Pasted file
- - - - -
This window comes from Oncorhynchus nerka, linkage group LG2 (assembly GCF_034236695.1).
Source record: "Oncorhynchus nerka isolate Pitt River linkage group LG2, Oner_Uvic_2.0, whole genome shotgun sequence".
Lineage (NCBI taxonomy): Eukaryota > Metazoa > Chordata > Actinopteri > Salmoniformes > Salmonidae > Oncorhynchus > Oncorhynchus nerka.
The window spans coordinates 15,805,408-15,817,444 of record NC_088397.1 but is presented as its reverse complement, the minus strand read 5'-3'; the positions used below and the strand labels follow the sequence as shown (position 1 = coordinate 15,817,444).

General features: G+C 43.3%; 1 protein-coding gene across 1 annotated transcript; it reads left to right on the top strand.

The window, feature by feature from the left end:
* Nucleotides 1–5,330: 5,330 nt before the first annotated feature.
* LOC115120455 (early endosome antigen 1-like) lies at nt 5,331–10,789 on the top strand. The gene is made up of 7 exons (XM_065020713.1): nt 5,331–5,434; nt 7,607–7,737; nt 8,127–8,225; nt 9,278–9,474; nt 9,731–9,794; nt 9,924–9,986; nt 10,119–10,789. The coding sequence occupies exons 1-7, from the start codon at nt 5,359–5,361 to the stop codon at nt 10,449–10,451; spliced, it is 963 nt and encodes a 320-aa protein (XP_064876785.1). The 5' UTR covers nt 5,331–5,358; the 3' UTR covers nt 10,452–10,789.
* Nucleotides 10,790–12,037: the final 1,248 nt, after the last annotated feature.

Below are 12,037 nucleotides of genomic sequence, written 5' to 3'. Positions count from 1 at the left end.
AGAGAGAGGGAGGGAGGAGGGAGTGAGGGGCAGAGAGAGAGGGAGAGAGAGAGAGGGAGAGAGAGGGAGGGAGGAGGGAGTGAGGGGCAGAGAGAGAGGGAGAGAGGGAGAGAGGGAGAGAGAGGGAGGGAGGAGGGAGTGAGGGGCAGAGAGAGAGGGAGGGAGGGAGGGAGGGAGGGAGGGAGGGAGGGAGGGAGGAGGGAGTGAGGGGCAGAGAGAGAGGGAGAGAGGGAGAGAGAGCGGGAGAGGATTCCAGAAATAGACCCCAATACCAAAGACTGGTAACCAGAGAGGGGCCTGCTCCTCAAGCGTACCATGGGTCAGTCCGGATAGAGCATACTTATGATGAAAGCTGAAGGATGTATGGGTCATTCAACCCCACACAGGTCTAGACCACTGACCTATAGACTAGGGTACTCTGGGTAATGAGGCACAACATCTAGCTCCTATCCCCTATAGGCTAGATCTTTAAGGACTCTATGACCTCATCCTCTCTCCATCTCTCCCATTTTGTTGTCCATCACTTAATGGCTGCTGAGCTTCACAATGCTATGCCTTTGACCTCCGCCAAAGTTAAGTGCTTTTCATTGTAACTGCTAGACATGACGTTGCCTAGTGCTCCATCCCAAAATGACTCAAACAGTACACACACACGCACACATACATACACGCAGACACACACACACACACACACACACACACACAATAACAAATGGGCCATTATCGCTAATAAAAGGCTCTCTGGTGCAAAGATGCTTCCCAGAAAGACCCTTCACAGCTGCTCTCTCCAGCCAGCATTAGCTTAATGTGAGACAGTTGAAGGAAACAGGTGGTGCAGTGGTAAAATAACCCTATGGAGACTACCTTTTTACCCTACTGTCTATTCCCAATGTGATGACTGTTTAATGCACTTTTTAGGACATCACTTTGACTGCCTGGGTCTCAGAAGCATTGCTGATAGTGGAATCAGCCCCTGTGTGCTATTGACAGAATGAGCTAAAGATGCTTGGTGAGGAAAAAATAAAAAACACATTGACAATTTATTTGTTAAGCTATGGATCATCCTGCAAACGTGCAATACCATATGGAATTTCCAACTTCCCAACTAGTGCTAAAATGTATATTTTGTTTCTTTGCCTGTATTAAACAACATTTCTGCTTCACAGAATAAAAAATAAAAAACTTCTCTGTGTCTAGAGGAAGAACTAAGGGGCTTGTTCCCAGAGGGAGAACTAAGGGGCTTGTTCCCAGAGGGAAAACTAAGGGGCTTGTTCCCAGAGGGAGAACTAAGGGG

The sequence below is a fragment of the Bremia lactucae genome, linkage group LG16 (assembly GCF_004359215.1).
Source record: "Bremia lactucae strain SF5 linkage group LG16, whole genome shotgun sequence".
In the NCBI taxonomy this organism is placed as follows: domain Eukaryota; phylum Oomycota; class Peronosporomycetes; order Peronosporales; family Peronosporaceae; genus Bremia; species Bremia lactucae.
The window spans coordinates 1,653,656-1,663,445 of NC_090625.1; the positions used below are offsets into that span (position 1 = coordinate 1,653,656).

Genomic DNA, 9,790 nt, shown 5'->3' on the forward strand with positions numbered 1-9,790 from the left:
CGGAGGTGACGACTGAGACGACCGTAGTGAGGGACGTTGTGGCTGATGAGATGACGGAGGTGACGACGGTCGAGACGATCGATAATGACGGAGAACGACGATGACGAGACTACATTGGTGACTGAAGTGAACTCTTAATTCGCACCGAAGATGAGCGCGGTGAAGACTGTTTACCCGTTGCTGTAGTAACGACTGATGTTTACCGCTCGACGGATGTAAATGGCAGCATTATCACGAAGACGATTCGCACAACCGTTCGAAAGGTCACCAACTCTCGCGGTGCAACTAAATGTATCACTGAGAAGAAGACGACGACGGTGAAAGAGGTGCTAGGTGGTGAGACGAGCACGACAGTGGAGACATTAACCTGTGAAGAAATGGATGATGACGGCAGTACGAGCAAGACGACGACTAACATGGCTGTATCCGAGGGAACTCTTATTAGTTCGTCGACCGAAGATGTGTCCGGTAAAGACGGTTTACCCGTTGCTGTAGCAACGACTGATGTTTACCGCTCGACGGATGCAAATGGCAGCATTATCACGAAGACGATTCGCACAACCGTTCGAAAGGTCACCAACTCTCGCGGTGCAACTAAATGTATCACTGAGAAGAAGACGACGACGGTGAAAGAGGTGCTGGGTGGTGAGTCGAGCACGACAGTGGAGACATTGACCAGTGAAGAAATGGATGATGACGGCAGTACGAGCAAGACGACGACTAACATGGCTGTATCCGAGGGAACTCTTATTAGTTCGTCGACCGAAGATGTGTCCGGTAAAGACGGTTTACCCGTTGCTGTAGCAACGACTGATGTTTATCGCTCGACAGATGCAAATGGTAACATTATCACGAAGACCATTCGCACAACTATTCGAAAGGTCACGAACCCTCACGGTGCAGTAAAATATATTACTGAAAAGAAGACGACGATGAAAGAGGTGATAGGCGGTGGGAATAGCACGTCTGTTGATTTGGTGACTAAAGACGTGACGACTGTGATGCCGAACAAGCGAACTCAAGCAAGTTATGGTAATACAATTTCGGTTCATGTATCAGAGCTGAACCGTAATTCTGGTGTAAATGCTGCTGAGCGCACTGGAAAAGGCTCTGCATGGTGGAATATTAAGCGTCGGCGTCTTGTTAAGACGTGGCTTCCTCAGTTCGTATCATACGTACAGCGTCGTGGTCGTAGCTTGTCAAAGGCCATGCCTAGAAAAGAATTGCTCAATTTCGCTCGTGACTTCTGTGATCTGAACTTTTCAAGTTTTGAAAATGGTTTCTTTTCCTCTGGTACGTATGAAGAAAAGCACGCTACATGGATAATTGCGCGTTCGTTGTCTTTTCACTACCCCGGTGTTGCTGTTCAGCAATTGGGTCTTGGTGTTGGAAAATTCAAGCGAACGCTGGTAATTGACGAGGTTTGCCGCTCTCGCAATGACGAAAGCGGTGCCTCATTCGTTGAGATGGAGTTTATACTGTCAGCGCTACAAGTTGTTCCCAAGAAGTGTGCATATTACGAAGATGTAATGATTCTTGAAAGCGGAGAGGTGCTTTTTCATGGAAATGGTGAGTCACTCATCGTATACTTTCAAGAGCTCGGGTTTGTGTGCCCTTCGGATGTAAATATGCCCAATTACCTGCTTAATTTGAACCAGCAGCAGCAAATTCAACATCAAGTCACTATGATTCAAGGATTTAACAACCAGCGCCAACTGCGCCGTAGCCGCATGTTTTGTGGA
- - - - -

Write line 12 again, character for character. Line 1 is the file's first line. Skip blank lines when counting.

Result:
The sequence below is a fragment of the Bremia lactucae genome, linkage group LG16 (assembly GCF_004359215.1).